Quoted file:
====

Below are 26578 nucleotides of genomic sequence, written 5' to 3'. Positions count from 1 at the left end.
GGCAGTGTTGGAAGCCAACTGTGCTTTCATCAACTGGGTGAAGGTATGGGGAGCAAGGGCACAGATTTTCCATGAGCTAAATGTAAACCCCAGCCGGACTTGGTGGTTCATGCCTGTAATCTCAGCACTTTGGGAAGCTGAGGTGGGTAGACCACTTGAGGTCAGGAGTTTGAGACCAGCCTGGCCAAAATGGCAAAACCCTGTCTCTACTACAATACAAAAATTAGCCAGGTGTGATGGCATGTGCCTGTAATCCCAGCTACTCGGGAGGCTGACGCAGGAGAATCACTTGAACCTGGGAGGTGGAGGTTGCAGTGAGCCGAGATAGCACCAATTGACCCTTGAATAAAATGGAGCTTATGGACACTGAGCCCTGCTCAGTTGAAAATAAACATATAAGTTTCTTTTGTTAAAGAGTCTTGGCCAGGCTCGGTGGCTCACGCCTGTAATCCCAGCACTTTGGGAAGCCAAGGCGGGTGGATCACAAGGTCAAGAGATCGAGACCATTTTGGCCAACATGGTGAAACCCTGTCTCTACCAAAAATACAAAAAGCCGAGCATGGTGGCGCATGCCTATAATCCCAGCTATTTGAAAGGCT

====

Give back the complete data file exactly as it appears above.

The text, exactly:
Below are 26578 nucleotides of genomic sequence, written 5' to 3'. Positions count from 1 at the left end.
GGCAGTGTTGGAAGCCAACTGTGCTTTCATCAACTGGGTGAAGGTATGGGGAGCAAGGGCACAGATTTTCCATGAGCTAAATGTAAACCCCAGCCGGACTTGGTGGTTCATGCCTGTAATCTCAGCACTTTGGGAAGCTGAGGTGGGTAGACCACTTGAGGTCAGGAGTTTGAGACCAGCCTGGCCAAAATGGCAAAACCCTGTCTCTACTACAATACAAAAATTAGCCAGGTGTGATGGCATGTGCCTGTAATCCCAGCTACTCGGGAGGCTGACGCAGGAGAATCACTTGAACCTGGGAGGTGGAGGTTGCAGTGAGCCGAGATAGCACCAATTGACCCTTGAATAAAATGGAGCTTATGGACACTGAGCCCTGCTCAGTTGAAAATAAACATATAAGTTTCTTTTGTTAAAGAGTCTTGGCCAGGCTCGGTGGCTCACGCCTGTAATCCCAGCACTTTGGGAAGCCAAGGCGGGTGGATCACAAGGTCAAGAGATCGAGACCATTTTGGCCAACATGGTGAAACCCTGTCTCTACCAAAAATACAAAAAGCCGAGCATGGTGGCGCATGCCTATAATCCCAGCTATTTGAAAGGCT